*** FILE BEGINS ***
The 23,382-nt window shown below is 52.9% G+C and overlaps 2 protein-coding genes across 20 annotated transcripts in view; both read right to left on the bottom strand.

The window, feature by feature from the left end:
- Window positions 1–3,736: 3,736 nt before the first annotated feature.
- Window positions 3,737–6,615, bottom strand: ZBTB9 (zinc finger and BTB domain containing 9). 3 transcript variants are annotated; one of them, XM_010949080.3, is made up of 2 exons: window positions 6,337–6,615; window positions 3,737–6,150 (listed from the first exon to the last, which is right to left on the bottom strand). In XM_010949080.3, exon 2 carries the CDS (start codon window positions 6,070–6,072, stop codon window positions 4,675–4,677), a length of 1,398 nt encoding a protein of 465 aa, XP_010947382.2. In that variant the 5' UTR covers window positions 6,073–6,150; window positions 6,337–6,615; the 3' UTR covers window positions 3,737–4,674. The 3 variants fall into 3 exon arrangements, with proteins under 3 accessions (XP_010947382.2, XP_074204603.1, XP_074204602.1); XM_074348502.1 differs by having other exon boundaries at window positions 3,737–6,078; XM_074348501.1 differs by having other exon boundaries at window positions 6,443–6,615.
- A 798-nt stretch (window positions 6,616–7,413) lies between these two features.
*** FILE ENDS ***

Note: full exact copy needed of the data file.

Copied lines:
The 23,382-nt window shown below is 52.9% G+C and overlaps 2 protein-coding genes across 20 annotated transcripts in view; both read right to left on the bottom strand.

The window, feature by feature from the left end:
- Window positions 1–3,736: 3,736 nt before the first annotated feature.
- Window positions 3,737–6,615, bottom strand: ZBTB9 (zinc finger and BTB domain containing 9). 3 transcript variants are annotated; one of them, XM_010949080.3, is made up of 2 exons: window positions 6,337–6,615; window positions 3,737–6,150 (listed from the first exon to the last, which is right to left on the bottom strand). In XM_010949080.3, exon 2 carries the CDS (start codon window positions 6,070–6,072, stop codon window positions 4,675–4,677), a length of 1,398 nt encoding a protein of 465 aa, XP_010947382.2. In that variant the 5' UTR covers window positions 6,073–6,150; window positions 6,337–6,615; the 3' UTR covers window positions 3,737–4,674. The 3 variants fall into 3 exon arrangements, with proteins under 3 accessions (XP_010947382.2, XP_074204603.1, XP_074204602.1); XM_074348502.1 differs by having other exon boundaries at window positions 3,737–6,078; XM_074348501.1 differs by having other exon boundaries at window positions 6,443–6,615.
- A 798-nt stretch (window positions 6,616–7,413) lies between these two features.